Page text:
I recently executed a performance test and was analyzing the results using Dynatrace. I was curious to know if Dynatrace agents would have caused any overhead on the response time values.
Is there any official explanation or documentation on this topic?
I would appreciate if I can get a proper explanation on whether Dynatrace agents would cause any overhead on the response time values.
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Hello, Dynatrace doesn't add any overhead to the underlying infrastructure and there are safeguards in place if the resource consumption rises above the threshold that dynatrace has coded in. Is someone at your Org reporting overhead with the Agent?
Thanks Chad for your quick response.
The management is asking to execute the whole performance test again by uninstalling the agents as they think the agents might have caused an overhead and eventually impacted the response time values.
Is there any documentation supporting this which can be presented to the folks?
Before you turn off Dynatrace I recommend taking a look at the App and the underlying services within Dynatrace as that should point out the issue with the app. If you remove Dynatrace you remove the ability to determine what is causing overhead. The closest I would get to removing the host is downgrading it to 1/2 stack so you still have monitoring but no RUM Injection.
Sadly I've had this come up more then id like it to and each and every time it boils down to poorly coded apps. I burned an entire year onboarding a set of hosts for an app based off the same claim of the OneAgent introducing performance issues.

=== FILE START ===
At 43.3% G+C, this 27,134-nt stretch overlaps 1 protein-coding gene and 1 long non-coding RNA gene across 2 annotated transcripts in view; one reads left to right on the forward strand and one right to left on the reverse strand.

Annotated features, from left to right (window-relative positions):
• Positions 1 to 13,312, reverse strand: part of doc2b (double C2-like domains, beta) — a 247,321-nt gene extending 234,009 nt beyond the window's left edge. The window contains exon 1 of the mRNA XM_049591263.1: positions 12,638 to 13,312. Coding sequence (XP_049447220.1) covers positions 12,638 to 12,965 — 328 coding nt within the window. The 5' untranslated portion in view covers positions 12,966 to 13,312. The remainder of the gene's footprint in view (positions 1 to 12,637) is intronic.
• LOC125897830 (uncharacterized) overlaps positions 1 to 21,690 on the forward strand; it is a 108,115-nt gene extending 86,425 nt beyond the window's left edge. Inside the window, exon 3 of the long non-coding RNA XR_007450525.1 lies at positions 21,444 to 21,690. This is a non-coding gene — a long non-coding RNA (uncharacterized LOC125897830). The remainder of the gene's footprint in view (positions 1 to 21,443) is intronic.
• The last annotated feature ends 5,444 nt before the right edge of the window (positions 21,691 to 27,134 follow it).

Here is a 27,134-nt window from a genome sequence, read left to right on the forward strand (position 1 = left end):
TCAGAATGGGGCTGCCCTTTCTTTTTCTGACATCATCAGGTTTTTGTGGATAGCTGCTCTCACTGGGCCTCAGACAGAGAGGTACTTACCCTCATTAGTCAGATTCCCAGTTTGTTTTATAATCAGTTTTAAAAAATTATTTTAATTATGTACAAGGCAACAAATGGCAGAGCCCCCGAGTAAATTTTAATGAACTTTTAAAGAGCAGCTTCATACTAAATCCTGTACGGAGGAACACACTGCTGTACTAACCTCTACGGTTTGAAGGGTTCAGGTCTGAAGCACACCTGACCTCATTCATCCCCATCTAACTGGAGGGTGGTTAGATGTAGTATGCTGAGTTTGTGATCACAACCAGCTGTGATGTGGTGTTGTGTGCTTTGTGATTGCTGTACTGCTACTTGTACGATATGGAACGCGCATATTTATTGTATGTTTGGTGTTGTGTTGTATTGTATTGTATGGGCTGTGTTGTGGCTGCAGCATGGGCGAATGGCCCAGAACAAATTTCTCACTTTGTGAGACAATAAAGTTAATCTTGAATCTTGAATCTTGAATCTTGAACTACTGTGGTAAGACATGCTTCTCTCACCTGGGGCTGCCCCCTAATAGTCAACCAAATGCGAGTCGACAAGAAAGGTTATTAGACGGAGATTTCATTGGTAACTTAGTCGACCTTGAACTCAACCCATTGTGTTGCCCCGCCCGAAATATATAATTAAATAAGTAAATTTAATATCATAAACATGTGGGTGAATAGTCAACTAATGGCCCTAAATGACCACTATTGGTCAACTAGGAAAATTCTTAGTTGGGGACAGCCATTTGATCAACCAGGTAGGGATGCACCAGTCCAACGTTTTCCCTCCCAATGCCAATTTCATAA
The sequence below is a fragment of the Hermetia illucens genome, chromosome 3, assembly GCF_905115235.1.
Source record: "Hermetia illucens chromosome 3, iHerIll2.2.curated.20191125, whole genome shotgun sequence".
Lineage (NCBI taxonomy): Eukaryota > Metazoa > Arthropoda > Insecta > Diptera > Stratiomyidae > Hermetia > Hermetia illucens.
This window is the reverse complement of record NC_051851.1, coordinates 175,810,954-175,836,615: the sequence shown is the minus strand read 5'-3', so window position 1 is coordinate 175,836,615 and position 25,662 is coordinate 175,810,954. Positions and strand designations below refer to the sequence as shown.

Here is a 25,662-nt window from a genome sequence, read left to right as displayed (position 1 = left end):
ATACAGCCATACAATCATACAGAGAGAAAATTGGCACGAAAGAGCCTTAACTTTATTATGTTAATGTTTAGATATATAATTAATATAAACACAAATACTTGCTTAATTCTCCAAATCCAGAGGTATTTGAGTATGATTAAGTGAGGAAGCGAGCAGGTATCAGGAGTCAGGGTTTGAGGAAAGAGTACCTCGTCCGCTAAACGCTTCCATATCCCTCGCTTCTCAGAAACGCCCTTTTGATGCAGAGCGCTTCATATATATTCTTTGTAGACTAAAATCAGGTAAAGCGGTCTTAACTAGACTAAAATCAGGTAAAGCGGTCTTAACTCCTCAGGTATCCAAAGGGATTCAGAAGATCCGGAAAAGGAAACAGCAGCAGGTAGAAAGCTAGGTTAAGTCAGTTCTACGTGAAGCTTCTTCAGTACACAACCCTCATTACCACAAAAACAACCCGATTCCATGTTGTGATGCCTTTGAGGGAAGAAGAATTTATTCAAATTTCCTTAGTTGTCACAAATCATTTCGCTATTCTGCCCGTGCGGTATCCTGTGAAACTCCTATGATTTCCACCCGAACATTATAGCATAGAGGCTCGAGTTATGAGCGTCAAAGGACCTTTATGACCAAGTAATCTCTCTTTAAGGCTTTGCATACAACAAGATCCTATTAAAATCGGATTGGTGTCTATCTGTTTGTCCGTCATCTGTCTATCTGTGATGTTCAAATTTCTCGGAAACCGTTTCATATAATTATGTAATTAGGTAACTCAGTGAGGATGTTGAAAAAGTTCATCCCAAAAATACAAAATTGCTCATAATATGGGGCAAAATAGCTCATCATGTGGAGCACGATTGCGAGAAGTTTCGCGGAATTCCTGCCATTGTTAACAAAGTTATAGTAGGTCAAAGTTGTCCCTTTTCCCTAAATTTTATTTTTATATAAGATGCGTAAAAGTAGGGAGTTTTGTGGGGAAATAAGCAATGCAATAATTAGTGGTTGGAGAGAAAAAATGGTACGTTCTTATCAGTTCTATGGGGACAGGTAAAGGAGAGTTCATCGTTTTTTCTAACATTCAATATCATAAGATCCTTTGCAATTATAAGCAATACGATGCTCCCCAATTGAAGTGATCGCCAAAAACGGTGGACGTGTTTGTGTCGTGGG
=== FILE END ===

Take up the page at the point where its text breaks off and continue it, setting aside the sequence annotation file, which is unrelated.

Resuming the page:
Thank you Chad.
I have also been asked this by many clients and prospects.
The overhead of Dynatrace is very low, but it does exist. One of the good things about Dynatrace is that OneAgent monitors what's going on in the servers where it is installed, and so it measures what it consumes itself. This includes CPU, memory and bandwidth, besides the space it occupies on disk.
What I have seen is that resource consumption is very low, and only in one specific case, did it go above expectations. What I normally see is that overhead is even "negative", in the sense that when you use it, if you improve given on the feedback that you receive, the resource consumption will be lower than before you installed it. An example:
I have had many cases where the above applies 😎
This is a good approach, but not for large Customers where more than 30 people on every position include perfomance engineers.
CPU/Memory/Storage is not overhead at all if Customer can add x2 resources without problems.
The interesting cases when you have added +16vcpu, +64GB mem, and still have Response time overhead 😉
@Romanenkov_Al3x, I have also had cases where more resources, with same load, lead to degradation. Not usual, but I have seen it happen...
That's a great point. I will try this in future tickets.